This week we are searching for Elevator Music for Song Lyric Sunday! Our friend Maggie, from Cave Walls, has provided the fun prompt. The first thing I thought of was something by Kenny G but then there wouldn’t be any lyrics to share with you here!
I went searching for ideas and found it fascinating that elevator music was a big deal in the 60s. Who knew? It was not high on my list of music! Anyway I do remember that bossa nova style music was popular at that time and I thought of this version of Fool on the Hill by Sergio Mendes and Brasil 66. This is one of my favorite Beatles songs and it is performed beautifully here. Too good for an elevator maybe. It was interesting to read how active Mendes still is and of all the collaborations he’s had with current artists. I hope you enjoy it.
Paul McCartney wrote this song. It’s about a man who is considered a fool by others, but whose foolish demeanor is actually an indication of wisdom.
An event which prompted this song happened when Paul was walking his dog, Martha, on Primrose Hill one morning. As he watched the sun rise, he noticed that Martha was missing. Paul turned around to look for his dog, and there a man stood, who appeared on the hill without making a sound. The gentleman was dressed respectably, in a belted raincoat. Paul knew this man had not been there seconds earlier as he had looked in that direction for Martha. Paul and the stranger exchanged a greeting, and this man then spoke of what a beautiful view it was from the top of this hill that overlooked London. Within a few seconds, Paul looked around again, and the man was gone. He had vanished as he had appeared. A friend of McCartney’s, Alistair Taylor, was present with Paul during this strange incident, and wrote of this event in his book, Yesterday.
Both Paul and Alistair could not imagine what happened to this man. He had seemed to vanish in thin air. The nearest trees for cover were too far to reach by walking or running in a few seconds, and the crest of the hill was too far as well to reach in that short time. What made the experience even more mysterious, was that just before this man first appeared, Paul and Alistair were speaking to each other of the beauty they observed of the view towards London and the existence of God. Once back home, they spent the morning discussing what had happened, trying to make some sense of it. They both agreed that this was something others were infer occurred as a result of an “acid trip,” but they both swore they had not taken or used any drugs. When Paul filmed the sequence for this song in the film, it shows him on a hilltop overlooking the town of Nice.
Paul played this for John Lennon while they were writing “With A Little Help From My Friends.” John made him write down the words so he wouldn’t forget.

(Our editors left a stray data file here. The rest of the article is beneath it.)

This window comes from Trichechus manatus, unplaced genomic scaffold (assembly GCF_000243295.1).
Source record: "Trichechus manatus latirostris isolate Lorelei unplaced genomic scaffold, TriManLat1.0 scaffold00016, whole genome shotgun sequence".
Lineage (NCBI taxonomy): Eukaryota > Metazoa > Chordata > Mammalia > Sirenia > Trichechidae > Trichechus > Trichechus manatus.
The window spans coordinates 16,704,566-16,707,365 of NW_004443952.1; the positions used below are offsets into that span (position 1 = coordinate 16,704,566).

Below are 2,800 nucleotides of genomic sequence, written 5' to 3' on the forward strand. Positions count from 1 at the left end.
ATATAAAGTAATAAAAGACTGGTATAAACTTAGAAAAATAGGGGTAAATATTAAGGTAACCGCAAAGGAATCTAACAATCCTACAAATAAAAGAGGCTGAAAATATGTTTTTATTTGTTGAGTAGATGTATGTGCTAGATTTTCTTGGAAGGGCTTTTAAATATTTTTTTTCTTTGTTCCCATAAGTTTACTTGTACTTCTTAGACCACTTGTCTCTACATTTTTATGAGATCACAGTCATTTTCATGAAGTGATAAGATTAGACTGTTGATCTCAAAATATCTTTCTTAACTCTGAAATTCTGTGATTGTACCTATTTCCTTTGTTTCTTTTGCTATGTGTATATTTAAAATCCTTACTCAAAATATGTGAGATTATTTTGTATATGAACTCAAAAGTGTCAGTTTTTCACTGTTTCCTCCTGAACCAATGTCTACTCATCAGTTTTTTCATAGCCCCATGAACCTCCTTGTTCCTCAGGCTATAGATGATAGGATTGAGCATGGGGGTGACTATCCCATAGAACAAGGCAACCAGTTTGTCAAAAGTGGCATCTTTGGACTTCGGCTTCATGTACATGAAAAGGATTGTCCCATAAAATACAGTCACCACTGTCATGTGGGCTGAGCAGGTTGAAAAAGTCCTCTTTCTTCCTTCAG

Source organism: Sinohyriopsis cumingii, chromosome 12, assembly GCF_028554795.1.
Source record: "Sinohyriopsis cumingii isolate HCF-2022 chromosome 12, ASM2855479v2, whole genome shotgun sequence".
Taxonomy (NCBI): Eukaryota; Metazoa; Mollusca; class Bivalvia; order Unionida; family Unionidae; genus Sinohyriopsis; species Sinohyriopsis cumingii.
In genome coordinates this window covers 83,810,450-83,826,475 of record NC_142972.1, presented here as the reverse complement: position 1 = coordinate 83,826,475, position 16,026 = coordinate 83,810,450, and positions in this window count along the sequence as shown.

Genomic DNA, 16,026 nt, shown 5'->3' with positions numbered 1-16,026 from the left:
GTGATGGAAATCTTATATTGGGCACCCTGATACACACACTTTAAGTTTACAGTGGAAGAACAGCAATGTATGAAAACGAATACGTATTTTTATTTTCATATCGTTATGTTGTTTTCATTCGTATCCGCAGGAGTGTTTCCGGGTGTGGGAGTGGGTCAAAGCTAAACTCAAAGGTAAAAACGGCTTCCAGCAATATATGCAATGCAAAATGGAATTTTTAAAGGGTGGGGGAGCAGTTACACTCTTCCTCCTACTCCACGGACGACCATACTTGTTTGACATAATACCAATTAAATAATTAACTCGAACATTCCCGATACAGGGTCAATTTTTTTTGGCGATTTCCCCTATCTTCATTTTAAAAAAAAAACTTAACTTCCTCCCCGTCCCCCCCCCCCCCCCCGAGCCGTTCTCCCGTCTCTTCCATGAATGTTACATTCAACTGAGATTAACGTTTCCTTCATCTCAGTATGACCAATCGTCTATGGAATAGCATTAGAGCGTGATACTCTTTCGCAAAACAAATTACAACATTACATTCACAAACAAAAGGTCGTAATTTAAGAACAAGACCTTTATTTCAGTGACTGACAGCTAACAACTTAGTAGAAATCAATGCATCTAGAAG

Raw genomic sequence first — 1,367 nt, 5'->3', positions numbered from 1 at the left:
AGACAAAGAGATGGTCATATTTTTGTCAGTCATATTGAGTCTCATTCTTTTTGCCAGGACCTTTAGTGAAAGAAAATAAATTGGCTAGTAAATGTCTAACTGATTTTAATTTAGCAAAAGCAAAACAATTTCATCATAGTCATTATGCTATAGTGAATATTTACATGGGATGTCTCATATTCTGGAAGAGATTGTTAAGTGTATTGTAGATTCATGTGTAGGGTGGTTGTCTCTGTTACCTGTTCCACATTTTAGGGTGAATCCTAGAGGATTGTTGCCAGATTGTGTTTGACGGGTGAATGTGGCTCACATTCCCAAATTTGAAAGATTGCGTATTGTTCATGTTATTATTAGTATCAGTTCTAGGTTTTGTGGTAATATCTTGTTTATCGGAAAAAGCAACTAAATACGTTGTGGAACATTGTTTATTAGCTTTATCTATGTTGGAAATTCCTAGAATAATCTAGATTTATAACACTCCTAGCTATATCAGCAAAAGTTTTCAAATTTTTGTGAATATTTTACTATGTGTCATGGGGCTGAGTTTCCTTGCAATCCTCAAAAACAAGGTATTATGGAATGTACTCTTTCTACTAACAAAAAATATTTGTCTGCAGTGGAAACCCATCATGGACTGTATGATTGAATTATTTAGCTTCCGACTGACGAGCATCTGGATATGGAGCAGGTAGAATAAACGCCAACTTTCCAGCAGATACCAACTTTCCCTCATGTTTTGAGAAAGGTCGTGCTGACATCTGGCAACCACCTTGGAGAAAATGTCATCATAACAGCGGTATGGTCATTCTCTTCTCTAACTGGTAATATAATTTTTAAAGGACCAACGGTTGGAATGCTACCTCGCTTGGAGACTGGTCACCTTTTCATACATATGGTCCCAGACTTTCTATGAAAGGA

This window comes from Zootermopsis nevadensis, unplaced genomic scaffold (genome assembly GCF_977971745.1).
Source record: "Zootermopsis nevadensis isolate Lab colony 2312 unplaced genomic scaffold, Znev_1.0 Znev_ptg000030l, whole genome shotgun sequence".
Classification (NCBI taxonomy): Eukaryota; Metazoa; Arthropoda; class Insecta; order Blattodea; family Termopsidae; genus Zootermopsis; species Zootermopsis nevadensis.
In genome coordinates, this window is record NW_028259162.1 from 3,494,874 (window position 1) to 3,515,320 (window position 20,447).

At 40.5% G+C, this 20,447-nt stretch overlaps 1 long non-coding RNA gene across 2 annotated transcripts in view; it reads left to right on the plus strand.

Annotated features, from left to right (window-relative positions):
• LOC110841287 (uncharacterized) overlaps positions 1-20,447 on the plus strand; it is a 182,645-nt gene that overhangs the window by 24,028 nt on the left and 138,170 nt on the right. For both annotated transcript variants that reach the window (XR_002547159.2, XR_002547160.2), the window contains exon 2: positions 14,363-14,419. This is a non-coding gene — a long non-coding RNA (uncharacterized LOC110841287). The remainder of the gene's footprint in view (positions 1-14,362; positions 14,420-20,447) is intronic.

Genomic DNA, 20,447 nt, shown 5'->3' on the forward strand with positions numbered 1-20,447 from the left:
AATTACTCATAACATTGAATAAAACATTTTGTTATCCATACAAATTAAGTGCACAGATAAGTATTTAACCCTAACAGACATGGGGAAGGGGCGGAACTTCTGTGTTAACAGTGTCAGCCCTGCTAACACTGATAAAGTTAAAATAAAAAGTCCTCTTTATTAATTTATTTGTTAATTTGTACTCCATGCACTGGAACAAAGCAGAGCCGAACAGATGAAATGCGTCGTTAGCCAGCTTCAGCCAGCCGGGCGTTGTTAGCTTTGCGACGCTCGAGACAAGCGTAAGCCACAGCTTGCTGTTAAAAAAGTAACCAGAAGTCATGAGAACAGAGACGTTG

This is a very curious song musically as well as lyrically, as it shifts between major and minor keys. Dan Wilson, a songwriter whose credits include Adele’s “Someone Like You” and Chris Stapleton’s “When The Stars Come Out,” explained in a Songfacts interview: “I think that song is musically just incredible. And mysterious. The way it goes from minor to major to minor just kills me every time.
Why it isn’t a funny kind of silly song in my heart is just a mystery to me, also. The lyrics are like a nursery rhyme. It’s so simple and there’s nothing to it, yet I find it deeply sad and affecting and almost tragic, like it’s some kind of tragedy of human nature being explained or channeled in a super-simple song that toggles from minor to major and back again.”
This began as a solo composition with Paul McCartney at the piano. Flutes were added last.
This was not a hit for The Beatles, but a 1968 cover version by Sergio Mendes & Brasil ’66 went to #6 in the US. In America, this was the highest-charting Beatles cover until 1975, when Elton John took “Lucy in the Sky With Diamonds” to #1.
This was used in the Beatles movie Magical Mystery Tour.
Courtesy of Songfacts
Sérgio Santos Mendes (Brazilian Portuguese: [ˈsɛʁʒju ˈsɐ̃tuz ˈmẽdʒis]; born February 11, 1941) is a Brazilian musician. He has over 55 releases, and plays bossa nova heavily crossed with jazz and funk. He was nominated for an Oscar for Best Original Song in 2012 as co-writer of the song “Real in Rio” from the animated film Rio.
Mendes is a unique example of a Brazilian musician primarily known in the United States, where his albums were recorded and where most of his touring took place.
Mendes is married to Gracinha Leporace, who has performed with him since the early 1970s. Mendes has also collaborated with many artists through the years, including The Black Eyed Peas, with whom he re-recorded in 2006 a version of his breakthrough hit “Mas que Nada”.
Mendes was born in Niterói, Brazil, the son of a physician. He attended the local conservatory with hopes of becoming a classical pianist. As his interest in jazz grew, he started playing in nightclubs in the late 1950s just as bossa nova, a jazz-inflected derivative of samba, was emerging. Mendes played with Antônio Carlos Jobim (regarded as a mentor) and many U.S. jazz musicians who toured Brazil.
Mendes formed the Sexteto Bossa Rio and recorded Dance Moderno in 1961. Touring Europe and the United States, Mendes recorded albums with Cannonball Adderley and Herbie Mann and played Carnegie Hall. Mendes moved to the U.S. in 1964 and cut two albums under the Sergio Mendes & Brasil ’65 group name with Capitol Records and Atlantic Records.